GoldenEye introduces another couple of names. Those names are BMW, Ferrari, and Pierce Brosnan. The Ferrari in question was a F355 GTS. In the movie Bond races Xenia Onatopp down a mountainside in his DB5. Now we all know in the real world Bond would not stand a chance. But the sequence is good, and shows off some nice driving. The movie also famously has the T-55 Tank chase sequence. The Bond car however was a BMW Z3; it was the first non-British Bond car, and is only actually seen in one scene of the movie.
Tomorrow Never Dies has an excellent scene with a BMW 750iL. Bond uses the car to escape the bad guys in a chase sequence inside a multi-story car park. The nice thing about this car is that the writers obviously realised that a German car for an English gentleman was not perhaps the greatest marketing choice. They were, however, stuck with it, having signed a three-movie deal, and decided to play on the "Germanity" of the car. The 750iL features a female computer voice with a very German mannerism.
The World is Not Enough featured the last of the BMW cars. This one was the BMW Z8 and also did not feature highly in the movie. This is the last time that Desmond Llewelyn takes the Q role. The car gets cut in half late on in the film.
Die Another Day brought Aston Martin back to the Bond car role. The Aston Martin V12 Vanquish is used in the last of the Pierce Brosnan movies. This car along with its sister the Jaguar XKR are used for some of the big segments of the movie. There is a great car chase on ice. The Jaguar is the bad guy car and has as many toys as the Aston Martin. The Aston however can cloak itself, and uses this to save the girl.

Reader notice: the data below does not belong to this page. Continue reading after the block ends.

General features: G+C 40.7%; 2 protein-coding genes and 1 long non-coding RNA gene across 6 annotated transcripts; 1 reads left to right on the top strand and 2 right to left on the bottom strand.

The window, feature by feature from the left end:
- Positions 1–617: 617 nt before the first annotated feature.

That brings us gloriously into Casino Royale. The star car of this show is again the Aston Martin DBS. However this is the new DBS, and is one fine looking car. It's based on the Aston Martin DB9, but where that looks pretty, the DBS looks purposeful.
The car does not feature as a moving object quite as much as it possibly should, and is not as gadget laden (maybe) as some of Bond's previous cars. It does hint at a gadget laden underbelly though. The car after all saves Bond's life (twice if you count the fact he does not die in the accident). Aston Martin have stated that the DBS will go on sale next year, and although it will not be quite the same as the Bond edition, it will certainly keep all the important parts of this stars character.
The DB5 also makes a welcome return in a guest appearance, if only briefly; the old dear is still looking and sounding great.
We all look back at Bond stories from the past 54 years and know that all the Bond cars have got that, well, Bondness about them. The Mondeo, however, will not hold up to that — in 15 or 20 years time it will just be an old Mondeo no matter how many shiny bolt-ons they put on the car.
That said, it's not in the movie for very long, and if the producers had to pay Ford Motor Corp to use the DBR by using the Mondeo, then it was worth it.
To the movie then. I would say it's a cracking Bond film, and all the Daniel Craig naysayers (myself included) have been proven wrong. He is a good Bond!
The book is well honored, even if it's all been updated like Texas Hold 'em instead of Baccarat. The torture scenes have come across well from the book.
There are some great action scenes — the parkour scene at the beginning of the movie is well done, and very cleverly shot, and the part is played by Sebastien Foucan, who is widely considered to be the father of the sport.
The little niggle in the movie was that the Sony brand showed up far too often. I don't mind a bit of product placement, but the brand was everywhere in the movie. That said Ford did a good job as well — not only was the Mondeo and Aston featured, there was Jaguar and Land Rover as well.
All I can say is, go and watch it yourself, it's a good movie. Long live Bond, and hurry up with Bond 22!Powered by Sidelines